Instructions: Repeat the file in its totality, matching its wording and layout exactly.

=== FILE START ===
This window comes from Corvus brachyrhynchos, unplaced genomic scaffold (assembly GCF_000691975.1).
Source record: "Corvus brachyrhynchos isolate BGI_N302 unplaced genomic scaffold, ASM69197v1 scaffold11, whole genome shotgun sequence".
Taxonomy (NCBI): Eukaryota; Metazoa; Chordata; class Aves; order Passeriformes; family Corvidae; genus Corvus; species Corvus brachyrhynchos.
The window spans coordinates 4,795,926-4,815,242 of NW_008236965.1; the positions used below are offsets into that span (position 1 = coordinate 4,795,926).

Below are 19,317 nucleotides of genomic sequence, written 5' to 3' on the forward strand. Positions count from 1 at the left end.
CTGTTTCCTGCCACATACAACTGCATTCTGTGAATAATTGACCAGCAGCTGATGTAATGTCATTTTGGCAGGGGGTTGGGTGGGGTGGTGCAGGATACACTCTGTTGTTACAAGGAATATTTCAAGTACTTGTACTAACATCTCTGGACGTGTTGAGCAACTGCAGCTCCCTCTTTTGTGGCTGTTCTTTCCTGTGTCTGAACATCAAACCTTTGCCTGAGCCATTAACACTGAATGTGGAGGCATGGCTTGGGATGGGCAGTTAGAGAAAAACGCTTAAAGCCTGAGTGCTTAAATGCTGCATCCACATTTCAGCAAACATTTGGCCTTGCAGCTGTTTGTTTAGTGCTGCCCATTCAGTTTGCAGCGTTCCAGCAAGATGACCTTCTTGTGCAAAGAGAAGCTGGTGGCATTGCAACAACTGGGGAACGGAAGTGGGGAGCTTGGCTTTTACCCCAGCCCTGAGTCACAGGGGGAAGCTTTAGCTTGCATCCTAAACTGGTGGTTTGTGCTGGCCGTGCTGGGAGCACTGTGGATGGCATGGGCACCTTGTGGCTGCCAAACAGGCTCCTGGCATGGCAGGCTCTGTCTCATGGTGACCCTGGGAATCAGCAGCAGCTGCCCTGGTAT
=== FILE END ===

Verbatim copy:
This window comes from Corvus brachyrhynchos, unplaced genomic scaffold (assembly GCF_000691975.1).
Source record: "Corvus brachyrhynchos isolate BGI_N302 unplaced genomic scaffold, ASM69197v1 scaffold11, whole genome shotgun sequence".
Taxonomy (NCBI): Eukaryota; Metazoa; Chordata; class Aves; order Passeriformes; family Corvidae; genus Corvus; species Corvus brachyrhynchos.
The window spans coordinates 4,795,926-4,815,242 of NW_008236965.1; the positions used below are offsets into that span (position 1 = coordinate 4,795,926).

Below are 19,317 nucleotides of genomic sequence, written 5' to 3' on the forward strand. Positions count from 1 at the left end.
CTGTTTCCTGCCACATACAACTGCATTCTGTGAATAATTGACCAGCAGCTGATGTAATGTCATTTTGGCAGGGGGTTGGGTGGGGTGGTGCAGGATACACTCTGTTGTTACAAGGAATATTTCAAGTACTTGTACTAACATCTCTGGACGTGTTGAGCAACTGCAGCTCCCTCTTTTGTGGCTGTTCTTTCCTGTGTCTGAACATCAAACCTTTGCCTGAGCCATTAACACTGAATGTGGAGGCATGGCTTGGGATGGGCAGTTAGAGAAAAACGCTTAAAGCCTGAGTGCTTAAATGCTGCATCCACATTTCAGCAAACATTTGGCCTTGCAGCTGTTTGTTTAGTGCTGCCCATTCAGTTTGCAGCGTTCCAGCAAGATGACCTTCTTGTGCAAAGAGAAGCTGGTGGCATTGCAACAACTGGGGAACGGAAGTGGGGAGCTTGGCTTTTACCCCAGCCCTGAGTCACAGGGGGAAGCTTTAGCTTGCATCCTAAACTGGTGGTTTGTGCTGGCCGTGCTGGGAGCACTGTGGATGGCATGGGCACCTTGTGGCTGCCAAACAGGCTCCTGGCATGGCAGGCTCTGTCTCATGGTGACCCTGGGAATCAGCAGCAGCTGCCCTGGTAT